The Cultural Climate of Einsteins Europe around 1905


(2005). The Cultural Climate of Einsteins Europe around 1905 . Perimeter Institute. https://pirsa.org/05100001


The Cultural Climate of Einsteins Europe around 1905 . Perimeter Institute, Oct. 01, 2005, https://pirsa.org/05100001


          @misc{ pirsa_PIRSA:05100001,
            doi = {},
            url = {https://pirsa.org/05100001},
            author = {},
            keywords = {},
            language = {en},
            title = {The Cultural Climate of Einsteins Europe around 1905 },
            publisher = {Perimeter Institute},
            year = {2005},
            month = {oct},
            note = {PIRSA:05100001 see, \url{https://pirsa.org}}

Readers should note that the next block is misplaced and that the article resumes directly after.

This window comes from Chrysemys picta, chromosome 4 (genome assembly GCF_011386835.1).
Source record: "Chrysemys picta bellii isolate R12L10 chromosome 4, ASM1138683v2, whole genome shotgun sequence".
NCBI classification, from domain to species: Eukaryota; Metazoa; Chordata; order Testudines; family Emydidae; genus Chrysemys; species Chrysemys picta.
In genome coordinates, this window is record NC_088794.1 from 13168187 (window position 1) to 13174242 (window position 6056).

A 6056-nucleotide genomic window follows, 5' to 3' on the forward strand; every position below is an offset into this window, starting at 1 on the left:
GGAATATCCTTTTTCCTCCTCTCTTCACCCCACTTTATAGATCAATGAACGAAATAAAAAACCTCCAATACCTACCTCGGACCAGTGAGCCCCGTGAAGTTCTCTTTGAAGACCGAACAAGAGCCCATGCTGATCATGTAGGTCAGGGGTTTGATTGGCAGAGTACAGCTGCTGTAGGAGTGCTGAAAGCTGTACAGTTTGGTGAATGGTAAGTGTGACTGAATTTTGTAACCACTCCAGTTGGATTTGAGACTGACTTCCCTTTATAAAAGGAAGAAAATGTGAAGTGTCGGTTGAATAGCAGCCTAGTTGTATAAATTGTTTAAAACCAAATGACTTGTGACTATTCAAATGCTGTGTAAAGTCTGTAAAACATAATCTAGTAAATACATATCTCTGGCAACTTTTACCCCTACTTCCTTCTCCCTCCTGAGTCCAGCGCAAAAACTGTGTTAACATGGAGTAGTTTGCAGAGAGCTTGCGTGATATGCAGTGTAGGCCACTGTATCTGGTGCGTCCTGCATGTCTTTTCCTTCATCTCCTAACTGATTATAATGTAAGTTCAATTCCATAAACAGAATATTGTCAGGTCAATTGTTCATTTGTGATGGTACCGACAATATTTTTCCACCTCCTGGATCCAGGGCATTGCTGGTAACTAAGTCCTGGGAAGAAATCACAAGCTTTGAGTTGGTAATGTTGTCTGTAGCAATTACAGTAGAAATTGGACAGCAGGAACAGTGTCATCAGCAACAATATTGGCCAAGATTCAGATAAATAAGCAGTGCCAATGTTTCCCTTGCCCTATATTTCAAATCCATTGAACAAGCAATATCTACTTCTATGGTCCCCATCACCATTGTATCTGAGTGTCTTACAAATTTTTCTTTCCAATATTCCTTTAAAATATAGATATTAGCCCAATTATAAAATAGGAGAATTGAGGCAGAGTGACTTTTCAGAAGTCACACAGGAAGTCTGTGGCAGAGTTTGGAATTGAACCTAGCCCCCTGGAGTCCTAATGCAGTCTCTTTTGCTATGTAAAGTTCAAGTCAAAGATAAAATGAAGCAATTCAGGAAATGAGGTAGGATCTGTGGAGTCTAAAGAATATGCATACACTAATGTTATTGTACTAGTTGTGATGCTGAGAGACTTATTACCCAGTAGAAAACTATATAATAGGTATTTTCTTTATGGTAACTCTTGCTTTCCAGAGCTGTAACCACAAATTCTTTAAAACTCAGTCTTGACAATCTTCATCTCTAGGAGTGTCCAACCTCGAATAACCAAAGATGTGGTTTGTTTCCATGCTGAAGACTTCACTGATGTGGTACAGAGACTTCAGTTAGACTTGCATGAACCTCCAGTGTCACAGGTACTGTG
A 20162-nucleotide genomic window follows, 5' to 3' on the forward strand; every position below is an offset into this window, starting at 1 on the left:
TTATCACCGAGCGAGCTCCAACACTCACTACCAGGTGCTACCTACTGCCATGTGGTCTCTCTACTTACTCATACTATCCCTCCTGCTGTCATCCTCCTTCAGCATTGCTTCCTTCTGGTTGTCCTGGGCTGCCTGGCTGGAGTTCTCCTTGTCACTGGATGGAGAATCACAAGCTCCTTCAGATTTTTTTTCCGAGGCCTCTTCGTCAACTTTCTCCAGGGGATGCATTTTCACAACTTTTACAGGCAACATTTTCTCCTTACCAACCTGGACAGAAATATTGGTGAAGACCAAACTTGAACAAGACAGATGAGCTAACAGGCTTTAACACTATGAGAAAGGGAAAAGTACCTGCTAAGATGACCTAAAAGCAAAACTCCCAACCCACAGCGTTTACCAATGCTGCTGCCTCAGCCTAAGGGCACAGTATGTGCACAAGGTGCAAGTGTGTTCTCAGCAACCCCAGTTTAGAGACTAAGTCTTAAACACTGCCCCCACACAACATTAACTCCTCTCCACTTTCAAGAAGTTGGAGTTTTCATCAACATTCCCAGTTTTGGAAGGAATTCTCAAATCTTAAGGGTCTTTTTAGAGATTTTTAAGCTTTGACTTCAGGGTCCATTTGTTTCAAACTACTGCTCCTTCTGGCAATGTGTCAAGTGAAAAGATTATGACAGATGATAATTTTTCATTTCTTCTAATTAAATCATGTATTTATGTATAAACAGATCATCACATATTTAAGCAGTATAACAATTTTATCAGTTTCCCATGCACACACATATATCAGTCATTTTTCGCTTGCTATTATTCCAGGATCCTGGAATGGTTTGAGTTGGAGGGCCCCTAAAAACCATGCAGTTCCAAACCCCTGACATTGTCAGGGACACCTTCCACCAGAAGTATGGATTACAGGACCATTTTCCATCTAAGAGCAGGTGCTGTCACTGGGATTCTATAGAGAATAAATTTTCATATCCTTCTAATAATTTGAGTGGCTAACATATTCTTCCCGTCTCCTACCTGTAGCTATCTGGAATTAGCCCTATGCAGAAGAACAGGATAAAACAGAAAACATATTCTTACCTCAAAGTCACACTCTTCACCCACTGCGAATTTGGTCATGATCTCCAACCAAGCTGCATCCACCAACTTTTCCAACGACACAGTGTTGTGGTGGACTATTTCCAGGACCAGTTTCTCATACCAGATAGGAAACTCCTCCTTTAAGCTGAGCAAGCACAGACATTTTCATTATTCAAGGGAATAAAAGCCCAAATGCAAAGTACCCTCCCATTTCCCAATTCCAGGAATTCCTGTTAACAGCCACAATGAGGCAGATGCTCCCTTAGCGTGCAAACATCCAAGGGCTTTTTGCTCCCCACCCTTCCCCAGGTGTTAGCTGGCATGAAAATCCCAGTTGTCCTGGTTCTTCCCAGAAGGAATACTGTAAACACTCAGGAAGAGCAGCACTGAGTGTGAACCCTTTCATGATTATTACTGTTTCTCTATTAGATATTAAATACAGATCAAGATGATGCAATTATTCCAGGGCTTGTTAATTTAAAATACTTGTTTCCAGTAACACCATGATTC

Stephen Kern will set the stage for the Miraculous Year with an examination of the general cultural climate surrounding Einstein’s eventations of 1905. Taking the fact that Einstein’s most important paper begins with a discussion of simultaneity, Kern will consider how a variety of developments in the culture of the period involved a reworking of the experience of time and space, creating new ways of thinking about and experiencing simultaneity. Novelists developed new writing strategies to capture the simultaneity of events in new urban centers, painters rendered simultaneous views of frontal and profiled views of a single face, cinematic editing made it possible to offer moviegoers a sense of several things happening at once with *last minute rescues, even dramatists staged simultaneous actions on stage at the same time. Poets created simultaneous poetry, and journalists characterized it as an age of simultaneity. The entire world was becoming coordinated temporally with the introduction of World Standard Time based on solar readings in at the Greenwich Observatory in England, relayed electronically to the Eiffel Tower, and then beamed around the world electronically by telegraph over land and even to ships at sea made possible by the new wireless. The most dramatic simultaneous event of the period, the first truly international event, was the sinking of the Titanic in 1912, which was a trans-Atlantic simultaneous drama on the high seas made possible by the coordinated action of the wireless, ham radio transmission, telegraph, and mass circulation newspaper.